A team of US and Netherlands-based scientists has published a review paper highlighting ways to protect astronauts from the negative cardiovascular health impacts associated with exposure to space radiation during long-distance space travel.
Space radiation is currently regarded as the most limiting factor for long-distance space travel because exposure to it is associated with significant negative effects on the human body. However, data on these effects are currently only available for those members of the Apollo programme that travelled as far as the Moon – too small a number from which to draw any significant conclusions about the effects of the space environment on the human body. In addition, although exposure to space radiation, including galactic cosmic rays and solar “proton storms”, has previously been linked to the development of cancer and neurological problems, data on the consequences of space radiation exposure for the cardiovascular system are lacking.
In an effort to address these limitations, researchers based at the University Medical Center (UMC) Utrecht, Leiden University Medical Center, Radboud University and the Technical University Eindhoven in the Netherlands, as well as Stanford University School of Medicine and Rice University in the US, have carried out an exhaustive review of existing evidence to establish what we know about the cardiovascular risks of space radiation. They present their findings in the journal Frontiers in Cardiovascular Medicine.
As first author Manon Meerman, a graduate student at UMC Utrecht, explains, the majority of current knowledge comes from studies of people who have received radiotherapy for cancer, where cardiovascular disease is a common side-effect, or from animal and cell culture studies that demonstrate the major negative effects of exposure to space radiation on the cardiovascular system. Such effects include fibrosis, or stiffening, of the myocardium and accelerated development of atherosclerosis, the main cause of myocardial and cerebral infarction.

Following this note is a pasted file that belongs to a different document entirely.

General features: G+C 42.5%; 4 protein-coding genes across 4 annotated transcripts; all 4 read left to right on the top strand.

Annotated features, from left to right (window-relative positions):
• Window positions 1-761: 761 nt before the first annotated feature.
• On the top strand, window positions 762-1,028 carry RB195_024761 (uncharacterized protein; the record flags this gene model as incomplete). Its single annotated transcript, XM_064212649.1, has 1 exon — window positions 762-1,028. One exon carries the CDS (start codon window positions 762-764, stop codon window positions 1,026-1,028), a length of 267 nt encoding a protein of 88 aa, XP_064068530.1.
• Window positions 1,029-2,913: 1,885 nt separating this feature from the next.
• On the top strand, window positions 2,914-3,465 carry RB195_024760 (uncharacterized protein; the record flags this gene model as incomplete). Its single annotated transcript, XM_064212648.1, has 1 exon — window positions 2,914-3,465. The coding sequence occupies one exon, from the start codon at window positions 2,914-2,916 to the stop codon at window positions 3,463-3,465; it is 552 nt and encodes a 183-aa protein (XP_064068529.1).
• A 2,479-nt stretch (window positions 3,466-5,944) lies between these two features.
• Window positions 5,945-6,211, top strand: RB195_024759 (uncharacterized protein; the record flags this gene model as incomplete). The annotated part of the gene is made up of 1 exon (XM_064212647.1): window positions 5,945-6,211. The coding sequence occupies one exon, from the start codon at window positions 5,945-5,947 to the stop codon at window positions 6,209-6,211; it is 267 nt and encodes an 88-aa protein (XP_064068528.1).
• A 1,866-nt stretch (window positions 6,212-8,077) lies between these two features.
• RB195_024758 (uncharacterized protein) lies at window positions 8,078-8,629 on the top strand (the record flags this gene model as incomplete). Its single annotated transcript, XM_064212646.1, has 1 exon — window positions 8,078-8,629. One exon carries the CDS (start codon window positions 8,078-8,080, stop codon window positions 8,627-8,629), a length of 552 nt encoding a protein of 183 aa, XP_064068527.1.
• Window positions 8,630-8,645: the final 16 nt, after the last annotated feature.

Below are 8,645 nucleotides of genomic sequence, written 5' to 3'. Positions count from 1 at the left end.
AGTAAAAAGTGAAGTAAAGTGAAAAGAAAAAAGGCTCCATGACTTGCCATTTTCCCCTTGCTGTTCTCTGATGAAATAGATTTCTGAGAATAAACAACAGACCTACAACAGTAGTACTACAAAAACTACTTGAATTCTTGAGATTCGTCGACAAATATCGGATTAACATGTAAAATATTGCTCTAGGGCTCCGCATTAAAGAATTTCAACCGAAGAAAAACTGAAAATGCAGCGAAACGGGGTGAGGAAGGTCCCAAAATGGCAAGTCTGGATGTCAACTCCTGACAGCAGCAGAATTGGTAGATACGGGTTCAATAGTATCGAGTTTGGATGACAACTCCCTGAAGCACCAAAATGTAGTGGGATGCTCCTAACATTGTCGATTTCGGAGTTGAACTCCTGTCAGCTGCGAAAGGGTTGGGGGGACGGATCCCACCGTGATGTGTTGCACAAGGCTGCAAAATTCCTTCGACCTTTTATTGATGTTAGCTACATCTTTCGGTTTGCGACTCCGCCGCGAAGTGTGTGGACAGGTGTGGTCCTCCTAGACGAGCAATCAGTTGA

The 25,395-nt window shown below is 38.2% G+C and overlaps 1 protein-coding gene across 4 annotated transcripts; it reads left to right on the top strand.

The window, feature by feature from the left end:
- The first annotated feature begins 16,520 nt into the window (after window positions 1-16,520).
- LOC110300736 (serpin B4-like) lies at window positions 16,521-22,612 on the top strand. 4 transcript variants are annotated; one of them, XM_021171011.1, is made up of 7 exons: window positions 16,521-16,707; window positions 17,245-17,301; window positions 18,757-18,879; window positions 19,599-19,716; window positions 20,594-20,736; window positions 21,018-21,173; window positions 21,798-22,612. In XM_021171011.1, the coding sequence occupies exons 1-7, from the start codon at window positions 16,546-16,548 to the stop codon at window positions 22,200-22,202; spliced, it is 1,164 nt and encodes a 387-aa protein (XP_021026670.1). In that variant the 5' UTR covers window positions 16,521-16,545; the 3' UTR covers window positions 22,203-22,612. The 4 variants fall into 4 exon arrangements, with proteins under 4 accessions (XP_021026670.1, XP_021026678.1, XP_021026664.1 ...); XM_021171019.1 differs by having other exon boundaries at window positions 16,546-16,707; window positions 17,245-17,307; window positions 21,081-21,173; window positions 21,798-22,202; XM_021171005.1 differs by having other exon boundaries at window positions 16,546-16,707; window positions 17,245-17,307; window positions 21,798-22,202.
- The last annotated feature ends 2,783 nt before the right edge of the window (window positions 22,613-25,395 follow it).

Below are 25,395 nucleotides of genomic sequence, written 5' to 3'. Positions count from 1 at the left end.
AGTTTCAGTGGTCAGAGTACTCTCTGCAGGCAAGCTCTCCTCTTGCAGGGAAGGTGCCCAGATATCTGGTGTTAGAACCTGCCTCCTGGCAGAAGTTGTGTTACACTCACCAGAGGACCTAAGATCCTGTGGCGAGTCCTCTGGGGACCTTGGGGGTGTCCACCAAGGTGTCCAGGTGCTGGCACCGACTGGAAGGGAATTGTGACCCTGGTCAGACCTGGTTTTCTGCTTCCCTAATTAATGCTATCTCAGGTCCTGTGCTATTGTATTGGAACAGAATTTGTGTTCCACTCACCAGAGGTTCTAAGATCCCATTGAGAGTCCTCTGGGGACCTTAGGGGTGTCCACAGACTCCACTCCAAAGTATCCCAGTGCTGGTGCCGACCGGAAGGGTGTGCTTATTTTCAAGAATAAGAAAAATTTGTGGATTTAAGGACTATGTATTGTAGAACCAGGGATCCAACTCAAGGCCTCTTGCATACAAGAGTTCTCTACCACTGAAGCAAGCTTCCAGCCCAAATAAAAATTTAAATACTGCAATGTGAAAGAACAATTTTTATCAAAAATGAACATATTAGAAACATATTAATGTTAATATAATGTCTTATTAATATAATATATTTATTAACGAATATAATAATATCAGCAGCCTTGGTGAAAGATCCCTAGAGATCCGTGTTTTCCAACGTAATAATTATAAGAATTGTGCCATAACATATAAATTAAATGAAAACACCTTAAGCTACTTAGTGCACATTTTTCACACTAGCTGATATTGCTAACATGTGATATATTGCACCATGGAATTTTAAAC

“You can argue that if NASA, ESA and other space agencies want to expand space travel, both in terms of location – for example, to Mars – and time, astronauts will be exposed to the specific space environment for longer periods of time. However, we currently do not know what the effects of exposure to these space-specific factors are,” says Meerman.
“NASA currently sees space radiation as the most limiting factor for long-distance space travel, but the exact short- and long-term effects are not fully understood yet. We are therefore exposing astronauts to extremely uncertain risks. However, research into the effects of space radiation has increased over the past few years and we’re constantly gaining more knowledge on this topic,” she adds.
According to Meerman, another important factor in this discussion is the fact that we currently cannot adequately protect astronauts from space radiation. Shielding with radiation-resistant materials is very difficult since exposure levels are far higher than on Earth and the type of radiation is much more penetrating. Pharmacological methods of protecting the cardiovascular system are hampered by the fact that no effective radioprotective compounds have yet been approved.
“The most important conclusion is that we actually do not know enough about the exact risks that long-distance space travel pose for the human body. Therefore, in our opinion, we should keep looking for new ways to protect astronauts from the harmful space environment before we expand human space travel,” says Meerman.
Moving forward, Meerman stresses that research on the effects of space radiation should incorporate advanced models that provide a more accurate representation of the cardiovascular impacts of space radiation – such as those based on lab-created human cardiac tissue and organ-on-a-chip testing technologies. Studies should also examine the effects of combinatorial exposure to different space radiation particles, as well as combined exposure to space radiation components and other space-specific factors, like microgravity, weightlessness and prolonged hypoxia.
“These are all crucial studies to be conducted in order to really understand the risks we’re exposing astronauts to,” says Meerman. “Therefore, we believe we are not there yet and we should debate whether it is safe to expand human space travel significantly.”